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Rudolf Virchow, an internationally renowned cell pathologist, co-founder of the German Anthropological Society, and the society’s dominant figure before 1900 (Massin 1996), engaged in a wide range of scholarly pursuits that encompassed medicine, biology, archaeology, ethnology and anthropology. One of his specific interests was Arctic peoples, about whom he wrote, including one article following the arrival in 1880 in Berlin of eight Labrador Inuit for a Völkerschau, a show of “exotic peoples” and an event which has received considerable attention (e.g., Lutz 2005a, 2005b; Penney 2008; Rothfels 2002: 81-96; Taylor 1981). This Völkerschau, one of numerous others featuring peoples from around the world, was sponsored by the Hamburg zoo entrepreneur Carl Hagenbeck during the 1870s, together with an 1878 Greenland Inuit show. It provided Virchow with the unprecedented opportunity of carrying out a direct anthropometric examination and, as the following essay will show, reflects the prevailing anthropological discourse concerning the Inuit.

It is well known that Virchow influenced Franz Boas by the latter’s own admission; he thought highly of Virchow’s contributions to anthropology, and also described him as one of the “great leaders” of science, a “great” citizen of Germany, and one of the world’s “great men” (Boas 1902 in Stocking 1974). Early on in his career, he also benefited from his introduction and subsequent contact with Virchow and his noted colleague Adolf Bastian, the two “guiding lights” of German anthropology (Bunzl and Penny 2003: 7), less than two years after the Labrador Inuit Völkerschau (Liss 1996: 175; Stocking 1974: 22). Yet nothing has been written about the possible discursive connection between Virchow’s Inuit research and Boas’ anthropological thinking. This remains a relevant line of inquiry since Boas’ reasons to go to Baffin Island are important to the historiography of anthropology (Stocking 1965: 53), yet not fully understood. In this article, I will therefore review the anthropological construction of the Inuit to which Virchow and Boas responded. I will then discuss how Virchow’s study of the Labrador Inuit represented a reaction to several existing anthropological views about the Inuit, and how his thinking based on the Völkerschau related study was not only part of this continuum but also subsequently became a catalyst in Boas’ Arctic studies.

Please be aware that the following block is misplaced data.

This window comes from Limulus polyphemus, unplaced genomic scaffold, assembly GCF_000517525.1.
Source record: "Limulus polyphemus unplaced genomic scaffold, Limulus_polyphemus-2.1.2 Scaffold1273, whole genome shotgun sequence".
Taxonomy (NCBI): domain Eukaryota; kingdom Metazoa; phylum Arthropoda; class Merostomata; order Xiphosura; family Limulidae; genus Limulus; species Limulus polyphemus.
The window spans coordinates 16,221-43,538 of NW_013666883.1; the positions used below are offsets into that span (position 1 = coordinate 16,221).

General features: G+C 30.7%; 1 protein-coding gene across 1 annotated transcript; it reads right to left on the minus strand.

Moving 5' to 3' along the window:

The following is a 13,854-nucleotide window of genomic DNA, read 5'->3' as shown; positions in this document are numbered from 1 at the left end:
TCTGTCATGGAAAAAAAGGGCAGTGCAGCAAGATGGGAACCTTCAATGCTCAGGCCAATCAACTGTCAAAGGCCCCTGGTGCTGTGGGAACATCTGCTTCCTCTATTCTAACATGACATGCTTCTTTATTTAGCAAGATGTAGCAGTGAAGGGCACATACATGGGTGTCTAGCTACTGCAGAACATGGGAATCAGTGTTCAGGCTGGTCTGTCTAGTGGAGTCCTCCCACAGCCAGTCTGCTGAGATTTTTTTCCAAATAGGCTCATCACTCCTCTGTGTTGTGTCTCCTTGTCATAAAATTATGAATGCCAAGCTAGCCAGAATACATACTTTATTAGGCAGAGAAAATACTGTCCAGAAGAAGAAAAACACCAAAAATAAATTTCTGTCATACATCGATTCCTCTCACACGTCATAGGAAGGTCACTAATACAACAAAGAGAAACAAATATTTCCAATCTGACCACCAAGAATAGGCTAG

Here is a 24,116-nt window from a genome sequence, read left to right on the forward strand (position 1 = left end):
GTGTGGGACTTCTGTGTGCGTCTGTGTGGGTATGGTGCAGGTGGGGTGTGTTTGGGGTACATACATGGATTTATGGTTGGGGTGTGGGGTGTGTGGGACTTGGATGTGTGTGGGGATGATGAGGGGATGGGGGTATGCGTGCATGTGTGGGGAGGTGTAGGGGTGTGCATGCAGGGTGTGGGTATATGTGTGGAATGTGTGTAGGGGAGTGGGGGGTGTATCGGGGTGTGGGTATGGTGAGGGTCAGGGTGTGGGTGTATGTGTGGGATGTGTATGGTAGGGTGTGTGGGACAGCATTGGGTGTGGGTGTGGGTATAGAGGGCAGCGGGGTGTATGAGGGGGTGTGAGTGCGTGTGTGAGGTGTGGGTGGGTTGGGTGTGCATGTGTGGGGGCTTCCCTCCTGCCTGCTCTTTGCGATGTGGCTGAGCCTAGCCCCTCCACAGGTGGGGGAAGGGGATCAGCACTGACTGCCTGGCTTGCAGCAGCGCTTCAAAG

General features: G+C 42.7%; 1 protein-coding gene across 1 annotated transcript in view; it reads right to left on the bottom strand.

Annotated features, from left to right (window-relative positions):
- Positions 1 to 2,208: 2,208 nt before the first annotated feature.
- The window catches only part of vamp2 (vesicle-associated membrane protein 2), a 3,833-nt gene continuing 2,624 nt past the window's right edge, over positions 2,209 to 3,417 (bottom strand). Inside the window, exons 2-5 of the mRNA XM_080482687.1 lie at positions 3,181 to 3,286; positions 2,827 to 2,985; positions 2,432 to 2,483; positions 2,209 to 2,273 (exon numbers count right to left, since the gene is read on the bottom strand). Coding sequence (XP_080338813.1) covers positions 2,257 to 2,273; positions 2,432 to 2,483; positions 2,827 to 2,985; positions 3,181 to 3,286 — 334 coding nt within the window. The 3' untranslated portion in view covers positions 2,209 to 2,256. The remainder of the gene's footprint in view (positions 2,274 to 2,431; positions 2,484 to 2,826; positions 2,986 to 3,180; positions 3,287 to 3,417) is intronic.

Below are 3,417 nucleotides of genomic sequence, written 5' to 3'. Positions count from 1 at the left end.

Early anthropological classifications of the Inuit

In order to better understand Virchow’s and the young Boas’ intellectual and methodological inheritance, to which they responded, the following section briefly examines the different ways in which the “Eskimo” were classified and interpreted during what Boas termed modern anthropology’s first and second stages. The first one consisted of the historical, the classificatory, and the geographical approach based on speculative anthropology and deductive thinking. The second one was marked by evolutionary theory. Though flawed, both phases were influential in later physical and cultural anthropology (Boas 1904 in Stocking 1974; Harris 2001: 262-263).

First phase: historical, classificatory, and geographical

How the “Eskimo” was constructed belongs within an historical continuum, about which little has been directly written (Hughes 1968: 18-29), that grew out of a debate over the origins of humanity and its migrations (Hodgen 1964: 272-276). Before the 18th century, the view was widely held that all humanity had descended from Adam and Eve, including “the savage.” Natural philosophy eroded this theological perspective during the Enlightenment, as the “nature” of race and civilisation began to be studied by philosophers, zoologists, anatomists, and physicians. Reflecting Enlightenment progressivism, they ranked living things from the basest to the highest and most perfect forms in the Great Chain of Being and raised the possibility of multiple creations. While the majority position of monogenesis prevailed into the 19th century, it was increasingly challenged by polygenesis, whose advocates included Voltaire, Montesquieu, and Hume. Polygenesis was sometimes used to justify slavery, anti-Semitism, and European domination of indigenous peoples. In contrast, German anthropology before the 1890s, spearheaded by Virchow, supported monogenesis, and distanced itself from racist, imperialist, and colonialist agendas (Bunzl and Penny 2003: 9).